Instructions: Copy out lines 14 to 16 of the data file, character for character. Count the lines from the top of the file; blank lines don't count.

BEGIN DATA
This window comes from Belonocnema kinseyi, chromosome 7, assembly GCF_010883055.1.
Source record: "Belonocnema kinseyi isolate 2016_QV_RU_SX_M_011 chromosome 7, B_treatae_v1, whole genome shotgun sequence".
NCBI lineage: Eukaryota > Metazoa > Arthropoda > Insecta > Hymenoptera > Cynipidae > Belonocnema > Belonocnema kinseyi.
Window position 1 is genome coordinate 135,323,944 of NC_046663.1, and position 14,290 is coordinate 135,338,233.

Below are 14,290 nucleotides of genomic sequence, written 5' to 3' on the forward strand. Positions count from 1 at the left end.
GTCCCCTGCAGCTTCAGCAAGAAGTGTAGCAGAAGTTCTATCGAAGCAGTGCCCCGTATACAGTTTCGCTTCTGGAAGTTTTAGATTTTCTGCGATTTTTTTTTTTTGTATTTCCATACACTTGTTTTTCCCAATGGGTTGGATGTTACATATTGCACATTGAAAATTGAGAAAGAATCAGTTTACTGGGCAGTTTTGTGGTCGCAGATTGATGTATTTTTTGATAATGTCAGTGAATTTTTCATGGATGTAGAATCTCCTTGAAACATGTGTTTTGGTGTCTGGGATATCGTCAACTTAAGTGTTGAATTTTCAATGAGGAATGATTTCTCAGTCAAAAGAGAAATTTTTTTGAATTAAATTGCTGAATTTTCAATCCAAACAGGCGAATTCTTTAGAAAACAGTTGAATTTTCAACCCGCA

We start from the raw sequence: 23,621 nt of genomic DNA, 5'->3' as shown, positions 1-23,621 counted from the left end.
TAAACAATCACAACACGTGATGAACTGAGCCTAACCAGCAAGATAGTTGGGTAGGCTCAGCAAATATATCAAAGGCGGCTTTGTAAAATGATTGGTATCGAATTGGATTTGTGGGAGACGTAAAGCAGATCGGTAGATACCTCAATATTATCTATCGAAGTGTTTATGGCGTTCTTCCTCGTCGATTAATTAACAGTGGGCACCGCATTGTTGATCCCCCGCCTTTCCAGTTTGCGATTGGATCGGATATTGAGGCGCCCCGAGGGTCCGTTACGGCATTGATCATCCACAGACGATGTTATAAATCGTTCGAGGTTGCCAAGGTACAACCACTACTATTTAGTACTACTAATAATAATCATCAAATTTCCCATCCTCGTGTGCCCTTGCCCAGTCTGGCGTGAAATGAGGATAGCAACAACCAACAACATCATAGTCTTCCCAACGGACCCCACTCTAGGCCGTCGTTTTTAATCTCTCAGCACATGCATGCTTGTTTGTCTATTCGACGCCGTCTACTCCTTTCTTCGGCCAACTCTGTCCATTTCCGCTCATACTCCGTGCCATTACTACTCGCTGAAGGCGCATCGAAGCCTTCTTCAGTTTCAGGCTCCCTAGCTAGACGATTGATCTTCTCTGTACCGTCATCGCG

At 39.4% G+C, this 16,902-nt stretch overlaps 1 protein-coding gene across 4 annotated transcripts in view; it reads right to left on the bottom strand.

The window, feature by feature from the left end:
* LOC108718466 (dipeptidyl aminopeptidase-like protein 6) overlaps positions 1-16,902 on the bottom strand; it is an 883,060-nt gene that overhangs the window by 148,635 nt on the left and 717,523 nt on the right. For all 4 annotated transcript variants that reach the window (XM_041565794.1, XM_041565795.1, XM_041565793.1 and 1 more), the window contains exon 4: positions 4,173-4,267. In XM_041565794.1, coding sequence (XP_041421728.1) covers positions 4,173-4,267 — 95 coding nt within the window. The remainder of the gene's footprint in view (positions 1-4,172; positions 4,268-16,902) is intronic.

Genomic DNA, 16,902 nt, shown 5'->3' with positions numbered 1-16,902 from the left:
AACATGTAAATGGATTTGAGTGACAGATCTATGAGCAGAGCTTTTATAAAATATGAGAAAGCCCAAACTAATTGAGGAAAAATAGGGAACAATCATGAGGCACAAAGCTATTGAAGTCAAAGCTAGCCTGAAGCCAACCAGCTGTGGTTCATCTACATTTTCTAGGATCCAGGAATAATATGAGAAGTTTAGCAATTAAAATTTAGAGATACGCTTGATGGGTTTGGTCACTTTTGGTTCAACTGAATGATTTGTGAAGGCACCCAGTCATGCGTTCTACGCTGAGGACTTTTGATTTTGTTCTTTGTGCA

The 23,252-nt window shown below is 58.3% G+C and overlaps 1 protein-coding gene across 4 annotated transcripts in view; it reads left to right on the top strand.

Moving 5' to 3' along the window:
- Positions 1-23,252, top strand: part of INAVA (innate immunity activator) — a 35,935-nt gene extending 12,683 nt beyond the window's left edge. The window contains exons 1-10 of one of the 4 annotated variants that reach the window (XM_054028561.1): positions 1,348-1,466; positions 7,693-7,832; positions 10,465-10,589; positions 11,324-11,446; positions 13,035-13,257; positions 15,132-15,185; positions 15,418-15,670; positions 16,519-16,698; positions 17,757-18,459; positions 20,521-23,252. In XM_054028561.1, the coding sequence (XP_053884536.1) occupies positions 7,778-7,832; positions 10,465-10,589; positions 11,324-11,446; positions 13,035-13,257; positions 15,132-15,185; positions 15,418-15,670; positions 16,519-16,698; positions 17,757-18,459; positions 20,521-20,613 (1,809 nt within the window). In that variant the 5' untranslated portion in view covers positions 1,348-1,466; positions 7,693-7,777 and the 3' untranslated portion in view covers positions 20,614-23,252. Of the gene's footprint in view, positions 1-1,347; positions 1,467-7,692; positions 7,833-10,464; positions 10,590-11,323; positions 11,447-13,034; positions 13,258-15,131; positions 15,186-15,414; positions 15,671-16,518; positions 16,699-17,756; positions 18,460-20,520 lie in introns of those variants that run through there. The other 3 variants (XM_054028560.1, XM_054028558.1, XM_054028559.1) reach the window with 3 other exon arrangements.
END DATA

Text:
The 23,252-nt window shown below is 58.3% G+C and overlaps 1 protein-coding gene across 4 annotated transcripts in view; it reads left to right on the top strand.

Moving 5' to 3' along the window:
- Positions 1-23,252, top strand: part of INAVA (innate immunity activator) — a 35,935-nt gene extending 12,683 nt beyond the window's left edge. The window contains exons 1-10 of one of the 4 annotated variants that reach the window (XM_054028561.1): positions 1,348-1,466; positions 7,693-7,832; positions 10,465-10,589; positions 11,324-11,446; positions 13,035-13,257; positions 15,132-15,185; positions 15,418-15,670; positions 16,519-16,698; positions 17,757-18,459; positions 20,521-23,252. In XM_054028561.1, the coding sequence (XP_053884536.1) occupies positions 7,778-7,832; positions 10,465-10,589; positions 11,324-11,446; positions 13,035-13,257; positions 15,132-15,185; positions 15,418-15,670; positions 16,519-16,698; positions 17,757-18,459; positions 20,521-20,613 (1,809 nt within the window). In that variant the 5' untranslated portion in view covers positions 1,348-1,466; positions 7,693-7,777 and the 3' untranslated portion in view covers positions 20,614-23,252. Of the gene's footprint in view, positions 1-1,347; positions 1,467-7,692; positions 7,833-10,464; positions 10,590-11,323; positions 11,447-13,034; positions 13,258-15,131; positions 15,186-15,414; positions 15,671-16,518; positions 16,699-17,756; positions 18,460-20,520 lie in introns of those variants that run through there. The other 3 variants (XM_054028560.1, XM_054028558.1, XM_054028559.1) reach the window with 3 other exon arrangements.